Man who was denied life-saving lung transplant over marijuana use dies

Riley Hancey, the Park City, Utah man initially denied of a lung transplant at the University of Utah over marijuana use, passed away at the Hospital of the University of Pennsylvania. The cause of death was due in part to complications of double lung transplant he received from the latter. Riley was surrounded by his father, mother and two aunts at the time of his demise.

According to Riley’s father Mark Hancey, the patient was admitted to the University of Utah Hospital on Dec. 2, weeks after suffering bouts of severe pneumonia after Thanksgiving. The patient was eventually put on life support after two weeks of admission. Riley was denied transplant eligibility at the hospital in April after health care personnel found traces of marijuana in his system. According to Mark, his son smoked marijuana with his friends on Thanksgiving.

According to Mark, the university’s denial of his son’s life-saving lung transplant has prompted the family to look for other hospitals across the country that will allow the transplant. After searching for two months, the Hospital of the University of Pennsylvania in Philadelphia accepted Riley and added him to its transplant list. The surgeons performed a double lung transplant on Riley on March 29. Riley spent nearly 70 days in the intensive care unit at the hospital. During his hospital admission, Riley relied heavily on tracheotomy and a lung machine to provide oxygen to his blood.

A YouCaring fundraiser was set up in February to assist the family in their out-of-pocket expenses. The page raised nearly $24,400 for Riley and the Hancey family. According to the website, nearly 250 people donated to the cause. The family confirmed Riley’s passing on the same website. “It is with heavy hearts, we are devastated to announce that Riley Hancey passed away from complications of a lung transplant. We are extremely thankful to all the wonderful doctors and staff at the University of Pennsylvania and the University of Utah for their expertise and care that Riley received. We would also like to thank the donor family, who in their own grief chose to save a life. We will never forget your kindness and generosity…He will live in our hearts forever. Riley is now free to climb every mountain, ski the back country, go fishing, and run every river.  He will continue to do so with his family in spirit. In his honor, we ask that you take a moment to do a random act of kindness for someone. Riley’s kind spirit, laughter, and smile will be deeply missed by all that knew him,” the YouCaring website reads.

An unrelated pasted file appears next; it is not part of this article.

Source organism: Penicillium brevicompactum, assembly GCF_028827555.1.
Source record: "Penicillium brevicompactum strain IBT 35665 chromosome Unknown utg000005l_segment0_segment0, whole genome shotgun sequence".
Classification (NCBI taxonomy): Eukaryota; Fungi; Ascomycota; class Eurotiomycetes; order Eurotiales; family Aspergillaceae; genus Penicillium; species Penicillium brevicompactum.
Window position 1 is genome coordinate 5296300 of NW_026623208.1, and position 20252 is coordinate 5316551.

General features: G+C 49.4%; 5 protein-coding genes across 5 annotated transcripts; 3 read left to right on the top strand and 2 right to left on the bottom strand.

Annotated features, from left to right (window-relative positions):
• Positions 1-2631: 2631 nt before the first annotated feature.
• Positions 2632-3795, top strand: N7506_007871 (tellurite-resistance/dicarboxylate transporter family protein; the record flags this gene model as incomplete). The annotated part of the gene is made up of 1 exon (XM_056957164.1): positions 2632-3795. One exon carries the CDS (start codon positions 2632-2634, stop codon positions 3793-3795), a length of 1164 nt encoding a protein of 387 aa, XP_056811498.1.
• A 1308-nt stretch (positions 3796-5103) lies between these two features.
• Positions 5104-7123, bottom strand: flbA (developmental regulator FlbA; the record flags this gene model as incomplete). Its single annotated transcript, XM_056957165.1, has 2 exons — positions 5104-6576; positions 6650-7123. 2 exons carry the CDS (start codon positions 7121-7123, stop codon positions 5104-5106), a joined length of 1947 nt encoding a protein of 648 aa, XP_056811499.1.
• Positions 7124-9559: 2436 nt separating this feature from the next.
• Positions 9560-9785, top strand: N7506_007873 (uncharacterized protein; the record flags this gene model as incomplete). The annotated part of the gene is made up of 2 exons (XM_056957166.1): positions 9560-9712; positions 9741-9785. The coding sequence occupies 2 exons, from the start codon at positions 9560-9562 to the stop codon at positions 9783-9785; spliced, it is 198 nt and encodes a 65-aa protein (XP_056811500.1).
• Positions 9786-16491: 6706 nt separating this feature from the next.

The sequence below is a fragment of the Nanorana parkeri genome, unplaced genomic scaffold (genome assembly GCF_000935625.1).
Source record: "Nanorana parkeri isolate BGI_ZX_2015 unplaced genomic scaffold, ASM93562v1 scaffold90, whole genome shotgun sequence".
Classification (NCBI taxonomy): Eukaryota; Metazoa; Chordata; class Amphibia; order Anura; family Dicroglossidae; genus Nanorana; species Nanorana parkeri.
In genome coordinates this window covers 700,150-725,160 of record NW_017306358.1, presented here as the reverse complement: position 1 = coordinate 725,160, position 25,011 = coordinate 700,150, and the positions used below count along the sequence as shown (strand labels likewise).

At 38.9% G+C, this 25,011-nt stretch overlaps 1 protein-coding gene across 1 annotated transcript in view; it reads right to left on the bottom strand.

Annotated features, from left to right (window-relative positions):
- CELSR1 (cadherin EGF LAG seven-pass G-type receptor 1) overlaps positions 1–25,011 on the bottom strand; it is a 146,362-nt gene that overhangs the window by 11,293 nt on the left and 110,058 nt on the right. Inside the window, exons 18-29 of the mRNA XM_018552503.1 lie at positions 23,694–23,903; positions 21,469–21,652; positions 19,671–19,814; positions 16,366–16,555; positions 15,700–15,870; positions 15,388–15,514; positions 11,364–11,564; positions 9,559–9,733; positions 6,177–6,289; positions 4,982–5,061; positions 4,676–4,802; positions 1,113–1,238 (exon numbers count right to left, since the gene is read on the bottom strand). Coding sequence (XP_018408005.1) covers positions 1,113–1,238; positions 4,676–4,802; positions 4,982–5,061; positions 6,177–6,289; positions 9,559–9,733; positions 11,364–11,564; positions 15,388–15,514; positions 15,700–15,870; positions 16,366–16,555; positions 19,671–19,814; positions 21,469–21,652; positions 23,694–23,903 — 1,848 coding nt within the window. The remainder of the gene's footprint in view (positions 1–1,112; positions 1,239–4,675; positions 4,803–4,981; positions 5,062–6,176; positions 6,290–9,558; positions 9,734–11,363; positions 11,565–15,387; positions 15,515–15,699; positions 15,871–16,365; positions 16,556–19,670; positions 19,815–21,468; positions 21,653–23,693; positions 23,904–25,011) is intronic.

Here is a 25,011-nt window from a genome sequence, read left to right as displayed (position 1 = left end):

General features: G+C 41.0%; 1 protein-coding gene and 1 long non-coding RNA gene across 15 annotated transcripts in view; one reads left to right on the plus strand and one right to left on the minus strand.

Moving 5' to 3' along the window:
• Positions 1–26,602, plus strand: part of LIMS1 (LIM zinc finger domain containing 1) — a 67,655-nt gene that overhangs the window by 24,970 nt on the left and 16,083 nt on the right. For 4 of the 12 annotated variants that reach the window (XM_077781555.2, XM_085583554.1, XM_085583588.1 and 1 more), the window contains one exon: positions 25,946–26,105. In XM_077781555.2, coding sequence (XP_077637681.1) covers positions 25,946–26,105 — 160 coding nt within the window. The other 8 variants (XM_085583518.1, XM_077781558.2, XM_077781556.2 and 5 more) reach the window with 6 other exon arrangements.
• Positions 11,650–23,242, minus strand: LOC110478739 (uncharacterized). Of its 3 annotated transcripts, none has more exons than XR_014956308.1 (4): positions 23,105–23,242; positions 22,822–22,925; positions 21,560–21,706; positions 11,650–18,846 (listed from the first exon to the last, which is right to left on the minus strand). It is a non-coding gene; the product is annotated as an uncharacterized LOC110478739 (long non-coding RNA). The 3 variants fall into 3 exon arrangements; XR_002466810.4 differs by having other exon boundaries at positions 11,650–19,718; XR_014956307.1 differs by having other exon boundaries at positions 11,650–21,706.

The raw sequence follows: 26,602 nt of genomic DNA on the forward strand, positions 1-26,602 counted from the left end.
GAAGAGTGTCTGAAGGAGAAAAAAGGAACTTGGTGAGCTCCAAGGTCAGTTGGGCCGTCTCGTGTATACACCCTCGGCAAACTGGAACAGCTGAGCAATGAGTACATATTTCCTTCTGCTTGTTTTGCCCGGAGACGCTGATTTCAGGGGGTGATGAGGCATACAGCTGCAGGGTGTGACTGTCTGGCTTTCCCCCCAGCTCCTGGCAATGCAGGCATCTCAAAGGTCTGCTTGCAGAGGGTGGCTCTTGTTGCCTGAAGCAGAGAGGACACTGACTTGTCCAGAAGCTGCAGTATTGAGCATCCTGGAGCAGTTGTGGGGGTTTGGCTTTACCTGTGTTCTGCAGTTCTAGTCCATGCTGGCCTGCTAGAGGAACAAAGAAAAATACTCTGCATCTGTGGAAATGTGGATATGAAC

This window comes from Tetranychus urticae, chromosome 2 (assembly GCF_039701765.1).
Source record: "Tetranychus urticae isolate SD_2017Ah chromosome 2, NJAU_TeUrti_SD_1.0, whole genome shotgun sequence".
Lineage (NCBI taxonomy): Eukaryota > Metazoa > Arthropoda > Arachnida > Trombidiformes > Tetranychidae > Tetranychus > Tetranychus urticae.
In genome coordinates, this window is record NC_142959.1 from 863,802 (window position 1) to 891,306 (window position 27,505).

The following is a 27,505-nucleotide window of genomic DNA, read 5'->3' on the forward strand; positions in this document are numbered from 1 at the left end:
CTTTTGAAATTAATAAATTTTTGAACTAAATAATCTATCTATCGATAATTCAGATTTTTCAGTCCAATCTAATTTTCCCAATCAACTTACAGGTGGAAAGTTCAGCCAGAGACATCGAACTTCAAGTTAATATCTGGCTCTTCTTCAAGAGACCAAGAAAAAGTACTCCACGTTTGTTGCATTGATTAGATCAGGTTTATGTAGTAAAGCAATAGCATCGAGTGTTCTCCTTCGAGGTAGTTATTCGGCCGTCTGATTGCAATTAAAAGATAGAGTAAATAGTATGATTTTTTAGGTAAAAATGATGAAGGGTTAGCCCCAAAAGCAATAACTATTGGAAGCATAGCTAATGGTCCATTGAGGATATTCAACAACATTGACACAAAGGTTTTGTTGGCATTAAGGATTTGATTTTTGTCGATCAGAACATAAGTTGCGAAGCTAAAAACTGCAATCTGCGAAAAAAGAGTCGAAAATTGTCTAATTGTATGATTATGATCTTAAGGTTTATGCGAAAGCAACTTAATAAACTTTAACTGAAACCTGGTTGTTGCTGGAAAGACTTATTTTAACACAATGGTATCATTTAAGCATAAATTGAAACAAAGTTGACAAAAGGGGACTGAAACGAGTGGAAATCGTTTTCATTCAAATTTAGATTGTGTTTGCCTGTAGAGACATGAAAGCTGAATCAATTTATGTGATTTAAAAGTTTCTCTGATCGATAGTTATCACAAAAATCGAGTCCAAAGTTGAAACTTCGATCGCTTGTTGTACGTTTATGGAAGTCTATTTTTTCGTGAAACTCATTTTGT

Transplant policies influence patient eligibility

While the university hospital refrained from commenting about certain patients, a spokesperson cited the hospital’s organ transplant policy, stating that the medical facility does not transplant organs in patients with a history of active alcohol, tobacco, or illicit drug use. The spokesperson added that patients may remain ineligible until they undergo a treatment or cessation program. According to the spokesperson, the policy was set to ensure that patients have greater survival chances after surgery and during recovery.

According to the university’s dedicated lung transplant webpage, surgeons perform lung transplant surgery for patients suffering emphysema, interstitial lung diseases, and cystic fibrosis as well as bronchiolitis obliterans, pulmonary hypertension, and lymphangioleiomyomatosis. The webpage also stressed that lung transplant patients should be able to adjust to a lifetime of medications. The patients should also receive strong support from family and friend before, during, and after the procedure.

In addition, the university noted that lung transplant candidates are not allowed to use marijuana, tobacco, or e-cigarettes for at least six months prior to evaluation.

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